Flying 'superpremium' on Etihad, Emirates, Air France, more

If your in-flight wish list includes designer cutlery and food with Michelin-starred provenance, take note. As airlines eye the success of the private-jet industry and re-invest their profits of the last few years, many have decided to woo celebrities, top executives and the ultra-wealthy by ushering in the era of making first class classier — or, to use the industry's word, "superpremium."

Lie-flat seats? They were a wonder when introduced by British Airways in 2000, but they're common now in first and business classes. So carriers hoping to lure the wealthiest travelers, especially those based in Asia and the Middle East, are scrambling to turn seats into suites (even if they're just seats surrounded by curtains).


Besides those elite suites, enhanced in-flight offerings include improved entertainment options and connectivity, luxury linens and closets. In the airport, you can find streamlined check-in and baggage handling, along with lounges that gently separate the first-class billionaires from business-class millionaires.

The leader in luxe commercial travel is Etihad Airways, which will debut its Residence by Etihad suite this month on its first Airbus A380 jet (with others to follow). The three-room suite, with a bedroom, private bathroom, sitting room and butler, can accommodate one or two travelers.

The airline has set the price at about $21,000 per person each way — hefty, but less expensive than a private jet at $5,000 an hour.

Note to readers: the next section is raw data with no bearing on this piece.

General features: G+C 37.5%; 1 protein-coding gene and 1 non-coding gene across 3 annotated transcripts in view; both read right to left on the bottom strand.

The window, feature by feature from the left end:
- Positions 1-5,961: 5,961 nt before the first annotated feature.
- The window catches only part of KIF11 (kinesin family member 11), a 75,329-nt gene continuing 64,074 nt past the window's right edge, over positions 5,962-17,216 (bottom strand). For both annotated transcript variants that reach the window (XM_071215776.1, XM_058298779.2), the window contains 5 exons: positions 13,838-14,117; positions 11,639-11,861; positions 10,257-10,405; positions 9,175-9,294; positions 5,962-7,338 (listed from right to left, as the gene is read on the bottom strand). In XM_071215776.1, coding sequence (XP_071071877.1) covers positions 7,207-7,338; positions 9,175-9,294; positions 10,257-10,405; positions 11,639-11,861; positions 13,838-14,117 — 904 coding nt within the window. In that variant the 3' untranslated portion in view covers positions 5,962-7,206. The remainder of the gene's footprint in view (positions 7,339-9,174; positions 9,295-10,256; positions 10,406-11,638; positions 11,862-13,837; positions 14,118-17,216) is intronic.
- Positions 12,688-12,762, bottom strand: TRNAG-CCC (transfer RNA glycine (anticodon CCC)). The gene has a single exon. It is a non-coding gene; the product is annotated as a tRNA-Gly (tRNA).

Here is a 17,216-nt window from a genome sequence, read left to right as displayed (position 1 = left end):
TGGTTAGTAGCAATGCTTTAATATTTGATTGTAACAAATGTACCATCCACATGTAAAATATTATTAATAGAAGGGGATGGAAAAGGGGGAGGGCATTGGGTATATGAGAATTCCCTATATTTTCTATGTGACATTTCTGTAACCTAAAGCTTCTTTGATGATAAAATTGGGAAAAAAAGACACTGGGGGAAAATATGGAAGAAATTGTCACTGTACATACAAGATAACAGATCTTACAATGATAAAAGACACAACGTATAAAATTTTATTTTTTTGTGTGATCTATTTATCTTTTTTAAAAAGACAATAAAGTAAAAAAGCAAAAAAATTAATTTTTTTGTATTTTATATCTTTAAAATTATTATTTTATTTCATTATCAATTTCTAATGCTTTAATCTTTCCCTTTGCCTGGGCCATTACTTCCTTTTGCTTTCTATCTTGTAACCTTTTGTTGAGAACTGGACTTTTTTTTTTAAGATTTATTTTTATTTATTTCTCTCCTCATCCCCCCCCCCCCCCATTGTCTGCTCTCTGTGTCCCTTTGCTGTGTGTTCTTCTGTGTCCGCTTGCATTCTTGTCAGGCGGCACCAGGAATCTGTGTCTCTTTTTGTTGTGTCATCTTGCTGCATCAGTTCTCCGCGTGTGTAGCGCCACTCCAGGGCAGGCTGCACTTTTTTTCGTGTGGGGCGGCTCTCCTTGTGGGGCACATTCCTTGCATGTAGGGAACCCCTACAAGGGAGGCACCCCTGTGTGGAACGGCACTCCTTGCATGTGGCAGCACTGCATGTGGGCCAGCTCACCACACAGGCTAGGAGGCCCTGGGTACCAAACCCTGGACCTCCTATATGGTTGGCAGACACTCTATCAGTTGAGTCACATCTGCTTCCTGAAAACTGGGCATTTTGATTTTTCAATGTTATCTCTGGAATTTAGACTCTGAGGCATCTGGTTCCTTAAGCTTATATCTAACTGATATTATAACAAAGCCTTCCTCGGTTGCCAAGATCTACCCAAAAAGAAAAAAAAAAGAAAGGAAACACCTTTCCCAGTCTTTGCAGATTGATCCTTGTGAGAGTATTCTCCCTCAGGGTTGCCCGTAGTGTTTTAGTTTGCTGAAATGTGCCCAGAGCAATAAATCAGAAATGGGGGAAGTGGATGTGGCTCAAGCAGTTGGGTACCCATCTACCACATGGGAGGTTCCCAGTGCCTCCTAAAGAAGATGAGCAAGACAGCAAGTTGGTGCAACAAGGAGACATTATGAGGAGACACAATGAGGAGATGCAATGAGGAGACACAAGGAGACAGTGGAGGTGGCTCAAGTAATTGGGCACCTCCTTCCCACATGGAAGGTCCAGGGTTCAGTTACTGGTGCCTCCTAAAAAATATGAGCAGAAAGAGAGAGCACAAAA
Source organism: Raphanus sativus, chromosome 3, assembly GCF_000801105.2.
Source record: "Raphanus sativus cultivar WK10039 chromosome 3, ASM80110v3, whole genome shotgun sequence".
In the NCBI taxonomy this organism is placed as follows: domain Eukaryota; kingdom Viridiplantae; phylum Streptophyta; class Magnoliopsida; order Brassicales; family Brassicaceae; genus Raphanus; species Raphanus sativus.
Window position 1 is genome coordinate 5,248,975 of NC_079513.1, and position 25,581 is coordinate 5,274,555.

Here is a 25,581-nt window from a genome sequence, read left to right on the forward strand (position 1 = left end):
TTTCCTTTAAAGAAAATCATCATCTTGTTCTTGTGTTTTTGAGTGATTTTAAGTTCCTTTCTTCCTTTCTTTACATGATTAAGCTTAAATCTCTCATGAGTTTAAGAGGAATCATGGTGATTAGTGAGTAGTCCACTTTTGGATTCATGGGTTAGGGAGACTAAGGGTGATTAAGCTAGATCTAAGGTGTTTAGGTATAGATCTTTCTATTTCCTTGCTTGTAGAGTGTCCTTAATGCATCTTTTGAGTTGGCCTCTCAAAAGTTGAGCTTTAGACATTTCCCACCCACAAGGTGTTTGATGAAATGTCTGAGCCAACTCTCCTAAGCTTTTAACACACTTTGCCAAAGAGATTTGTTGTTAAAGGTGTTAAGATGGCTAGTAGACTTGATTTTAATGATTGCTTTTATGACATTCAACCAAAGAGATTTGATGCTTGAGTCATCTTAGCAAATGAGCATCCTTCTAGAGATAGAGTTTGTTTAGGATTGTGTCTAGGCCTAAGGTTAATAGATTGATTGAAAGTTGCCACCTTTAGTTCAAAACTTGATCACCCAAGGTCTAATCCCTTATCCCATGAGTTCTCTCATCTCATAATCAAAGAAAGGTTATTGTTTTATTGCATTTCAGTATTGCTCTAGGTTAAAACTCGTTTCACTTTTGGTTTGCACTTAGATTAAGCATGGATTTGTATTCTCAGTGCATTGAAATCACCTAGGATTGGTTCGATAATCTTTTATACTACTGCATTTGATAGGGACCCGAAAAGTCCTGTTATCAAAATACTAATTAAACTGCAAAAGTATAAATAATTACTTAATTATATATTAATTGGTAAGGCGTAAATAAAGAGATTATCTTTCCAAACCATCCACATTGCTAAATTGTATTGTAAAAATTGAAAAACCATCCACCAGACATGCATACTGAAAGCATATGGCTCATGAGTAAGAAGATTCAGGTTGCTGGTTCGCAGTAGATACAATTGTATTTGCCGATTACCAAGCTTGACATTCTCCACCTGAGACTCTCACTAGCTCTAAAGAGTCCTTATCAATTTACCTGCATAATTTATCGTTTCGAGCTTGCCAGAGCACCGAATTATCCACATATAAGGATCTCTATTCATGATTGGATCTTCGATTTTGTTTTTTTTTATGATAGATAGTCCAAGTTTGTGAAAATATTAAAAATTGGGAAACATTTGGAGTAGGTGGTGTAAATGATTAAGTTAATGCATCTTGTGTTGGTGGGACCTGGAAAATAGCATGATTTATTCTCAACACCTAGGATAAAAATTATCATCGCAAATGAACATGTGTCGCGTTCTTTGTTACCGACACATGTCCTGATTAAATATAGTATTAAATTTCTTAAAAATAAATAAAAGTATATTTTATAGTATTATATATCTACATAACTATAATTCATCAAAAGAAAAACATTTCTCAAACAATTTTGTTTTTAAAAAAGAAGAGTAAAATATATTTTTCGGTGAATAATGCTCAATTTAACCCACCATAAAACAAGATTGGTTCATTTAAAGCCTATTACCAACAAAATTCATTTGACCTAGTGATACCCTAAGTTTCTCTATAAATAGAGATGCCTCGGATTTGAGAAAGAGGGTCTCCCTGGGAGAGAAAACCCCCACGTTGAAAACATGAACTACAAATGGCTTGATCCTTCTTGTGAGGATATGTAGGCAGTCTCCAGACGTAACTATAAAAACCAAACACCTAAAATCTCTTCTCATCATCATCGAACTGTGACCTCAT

"It's just over the top," said George Hobica, founder of the website Airfarewatchdog. "Nothing like that has ever been done. It's like flying private, but safer."

Etihad, based in the United Arab Emirates, started flying once daily between LAX and Abu Dhabi in June. Its 777s don't have a Residence, but each plane has eight first-class suites with a 23-inch monitor, private mini bar, closet and seats that become 80-inch-long beds. Fares are generally $11,000 to $21,000 one way.

Among other international carriers with notable first-class offerings:

Dubai-based Emirates has first-class private suites on its A380s with sliding doors for privacy and a 23-inch monitor (but no personal bathroom). When you're ready to snooze, an attendant adds a mattress to convert your seat to a flat bed (82 inches long and 21 1/2 inches wide, with a built-in massage system). The china is Royal Doulton; the cutlery, Robert Welch; the teas, Dilmah.

If you're flying the 16 hours or so from Dubai to LAX, you'll have a chance to bathe — there are two showers in the first-class cabin featuring the airline's Timeless Spa products (developed with Babor Cosmetics), Frette towels and perfumes by Bulgari. And finally, on departure and arrival, first- and business-class travelers get chauffeur service (up to 60 miles from LAX). First-class fares for LAX-Dubai: about $30,000 to $35,000 round trip.

On Dec. 9, Paris-based Air France will start flying a Paris-Singapore route with new suites in its La Premiere (first-class) cabin on 777-300s, with Paris-JFK to be added in January and Paris-Dubai in February.